Trump gave us a movement, and we owe him gratitude for that. But there is so much we can and must do as a movement, freed from the burden of having to defend Trump all the time. All that defensive maneuvering to protect Trump did force us to compromise on many issues. It also made it harder for us to do work on the cultural rot, which we must do.
4. We have to build a movement to get back into politics
The Democrats are untouchable and the Republicans are rotten. We will need to build a massive new movement almost from scratch, using the Trump base as a starting infrastructure. If we are going to save the republic, we will have to get our people back into government. That means starting new parties and also taking the Republican Party back–an “all of the above” multipronged approach. A lot of work lies ahead for us. We have to build platforms to give voices to the many conservative activists we don’t hear from. Some of us will be working within the Republican Party to campaign for new people and to primary out the bad apples. Others of us will be in dream-making mode on the third party circuit. All of it matters. All of it requires time and effort. So we can’t go to sleep.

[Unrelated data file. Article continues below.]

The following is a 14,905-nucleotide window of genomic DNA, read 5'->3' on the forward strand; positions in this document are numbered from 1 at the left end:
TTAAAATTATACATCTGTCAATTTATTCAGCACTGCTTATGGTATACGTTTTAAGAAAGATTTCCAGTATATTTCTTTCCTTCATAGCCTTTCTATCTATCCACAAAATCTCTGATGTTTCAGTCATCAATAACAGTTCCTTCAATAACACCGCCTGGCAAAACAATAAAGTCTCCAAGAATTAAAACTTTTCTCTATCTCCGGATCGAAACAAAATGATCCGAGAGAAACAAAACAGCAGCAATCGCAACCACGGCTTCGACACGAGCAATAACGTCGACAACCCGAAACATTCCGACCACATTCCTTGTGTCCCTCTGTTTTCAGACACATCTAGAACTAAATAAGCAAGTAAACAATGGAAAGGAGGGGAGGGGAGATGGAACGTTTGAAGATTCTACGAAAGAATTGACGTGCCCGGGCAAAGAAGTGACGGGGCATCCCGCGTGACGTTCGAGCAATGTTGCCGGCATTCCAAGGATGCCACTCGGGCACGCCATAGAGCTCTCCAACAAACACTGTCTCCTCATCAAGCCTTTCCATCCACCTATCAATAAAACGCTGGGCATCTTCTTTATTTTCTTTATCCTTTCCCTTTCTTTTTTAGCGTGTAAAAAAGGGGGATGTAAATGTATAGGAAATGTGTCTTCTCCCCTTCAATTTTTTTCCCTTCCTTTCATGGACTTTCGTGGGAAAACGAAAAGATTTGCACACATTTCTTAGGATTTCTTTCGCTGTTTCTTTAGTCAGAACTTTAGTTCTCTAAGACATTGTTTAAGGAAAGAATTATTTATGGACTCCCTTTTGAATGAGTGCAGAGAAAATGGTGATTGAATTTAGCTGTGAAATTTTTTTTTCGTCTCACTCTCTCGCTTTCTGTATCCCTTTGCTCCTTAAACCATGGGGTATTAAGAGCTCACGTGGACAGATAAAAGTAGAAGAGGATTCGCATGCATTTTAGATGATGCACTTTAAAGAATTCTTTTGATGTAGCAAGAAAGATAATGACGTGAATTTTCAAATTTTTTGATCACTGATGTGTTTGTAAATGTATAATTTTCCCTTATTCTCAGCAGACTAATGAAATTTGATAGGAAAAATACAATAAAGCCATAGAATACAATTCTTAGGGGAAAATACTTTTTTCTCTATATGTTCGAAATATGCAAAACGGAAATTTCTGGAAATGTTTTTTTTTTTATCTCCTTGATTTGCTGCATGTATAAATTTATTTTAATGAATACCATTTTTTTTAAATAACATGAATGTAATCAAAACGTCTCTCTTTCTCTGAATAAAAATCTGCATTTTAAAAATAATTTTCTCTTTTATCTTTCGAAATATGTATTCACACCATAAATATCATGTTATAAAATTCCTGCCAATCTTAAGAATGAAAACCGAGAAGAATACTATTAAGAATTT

5. We have to rebuild networks of trust
As the clock struck midnight on January 7, 2021, our bonds and ties to other conservatives have been frayed and torn apart. Many conservative celebrities whom we spent years defending and supporting turned out to be self-interested scammers or outright traitors. A lot of activists we thought we could trust showed us that trusting them was foolish. And we have spent a year on lockdown limited in our efforts at getting to know new people whom we might trust.
Without networks of trust we have nothing. And it takes a lot of work to build those networks back up. We have to organize local events and meet face to face. We have to talk and figure out who shares our core tenets. We have to see who is able to deliver for us. And then when we find trustworthy people, we have to go out into battle together.
We need a lot of rest now. But we can’t sleep. We must carry on.